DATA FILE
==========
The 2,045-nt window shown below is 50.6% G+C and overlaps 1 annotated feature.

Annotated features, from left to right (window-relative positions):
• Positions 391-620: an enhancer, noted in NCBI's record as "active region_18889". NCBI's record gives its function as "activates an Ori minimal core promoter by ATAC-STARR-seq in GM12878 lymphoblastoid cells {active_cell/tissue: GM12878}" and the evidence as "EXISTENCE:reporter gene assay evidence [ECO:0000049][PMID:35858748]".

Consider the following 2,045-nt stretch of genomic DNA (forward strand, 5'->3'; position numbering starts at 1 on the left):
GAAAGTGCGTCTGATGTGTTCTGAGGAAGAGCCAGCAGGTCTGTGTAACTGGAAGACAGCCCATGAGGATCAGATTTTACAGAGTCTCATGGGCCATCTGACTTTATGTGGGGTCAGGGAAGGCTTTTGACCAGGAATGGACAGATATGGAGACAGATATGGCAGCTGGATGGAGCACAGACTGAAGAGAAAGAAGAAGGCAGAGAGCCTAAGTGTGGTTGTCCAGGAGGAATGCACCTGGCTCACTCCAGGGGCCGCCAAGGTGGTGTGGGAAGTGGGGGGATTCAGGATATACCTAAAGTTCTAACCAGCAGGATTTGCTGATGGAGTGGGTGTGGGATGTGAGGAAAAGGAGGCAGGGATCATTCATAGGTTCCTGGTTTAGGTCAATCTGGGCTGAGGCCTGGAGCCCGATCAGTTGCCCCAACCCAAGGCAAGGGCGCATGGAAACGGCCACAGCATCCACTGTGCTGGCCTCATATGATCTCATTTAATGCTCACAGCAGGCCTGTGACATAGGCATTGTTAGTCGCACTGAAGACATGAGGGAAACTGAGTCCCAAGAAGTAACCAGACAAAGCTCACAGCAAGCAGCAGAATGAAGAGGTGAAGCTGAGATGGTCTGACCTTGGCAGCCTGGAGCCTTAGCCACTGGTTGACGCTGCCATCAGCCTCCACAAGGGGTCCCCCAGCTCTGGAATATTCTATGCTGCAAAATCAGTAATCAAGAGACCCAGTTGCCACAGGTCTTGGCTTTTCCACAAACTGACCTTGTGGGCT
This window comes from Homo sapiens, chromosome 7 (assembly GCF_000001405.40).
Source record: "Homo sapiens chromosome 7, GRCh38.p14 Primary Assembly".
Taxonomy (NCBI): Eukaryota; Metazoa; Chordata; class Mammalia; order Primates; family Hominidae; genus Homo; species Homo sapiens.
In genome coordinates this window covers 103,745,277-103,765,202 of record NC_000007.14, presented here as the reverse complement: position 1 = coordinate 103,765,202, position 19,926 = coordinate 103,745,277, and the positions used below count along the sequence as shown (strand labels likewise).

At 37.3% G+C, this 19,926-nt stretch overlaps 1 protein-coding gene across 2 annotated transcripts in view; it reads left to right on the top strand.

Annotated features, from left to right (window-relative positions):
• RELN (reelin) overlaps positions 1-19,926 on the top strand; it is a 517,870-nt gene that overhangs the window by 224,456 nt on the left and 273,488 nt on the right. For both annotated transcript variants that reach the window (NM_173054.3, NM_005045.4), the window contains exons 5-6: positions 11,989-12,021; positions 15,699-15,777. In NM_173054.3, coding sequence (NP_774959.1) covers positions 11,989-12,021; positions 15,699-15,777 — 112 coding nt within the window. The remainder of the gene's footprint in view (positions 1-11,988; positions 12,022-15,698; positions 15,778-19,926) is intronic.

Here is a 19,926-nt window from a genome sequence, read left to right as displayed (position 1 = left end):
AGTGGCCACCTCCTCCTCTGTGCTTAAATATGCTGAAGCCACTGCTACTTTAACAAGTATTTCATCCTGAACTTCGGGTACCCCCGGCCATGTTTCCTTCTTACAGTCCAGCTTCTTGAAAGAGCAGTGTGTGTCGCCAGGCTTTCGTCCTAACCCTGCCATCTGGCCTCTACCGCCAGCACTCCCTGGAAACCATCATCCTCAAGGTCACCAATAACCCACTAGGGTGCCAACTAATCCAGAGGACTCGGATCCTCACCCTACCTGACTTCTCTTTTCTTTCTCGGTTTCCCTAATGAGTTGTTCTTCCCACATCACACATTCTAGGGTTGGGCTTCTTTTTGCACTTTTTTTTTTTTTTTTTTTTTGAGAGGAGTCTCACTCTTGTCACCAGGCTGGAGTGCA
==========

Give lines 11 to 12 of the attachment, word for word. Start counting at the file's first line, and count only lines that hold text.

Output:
Annotated features, from left to right (window-relative positions):
• RELN (reelin) overlaps positions 1-19,926 on the top strand; it is a 517,870-nt gene that overhangs the window by 224,456 nt on the left and 273,488 nt on the right. For both annotated transcript variants that reach the window (NM_173054.3, NM_005045.4), the window contains exons 5-6: positions 11,989-12,021; positions 15,699-15,777. In NM_173054.3, coding sequence (NP_774959.1) covers positions 11,989-12,021; positions 15,699-15,777 — 112 coding nt within the window. The remainder of the gene's footprint in view (positions 1-11,988; positions 12,022-15,698; positions 15,778-19,926) is intronic.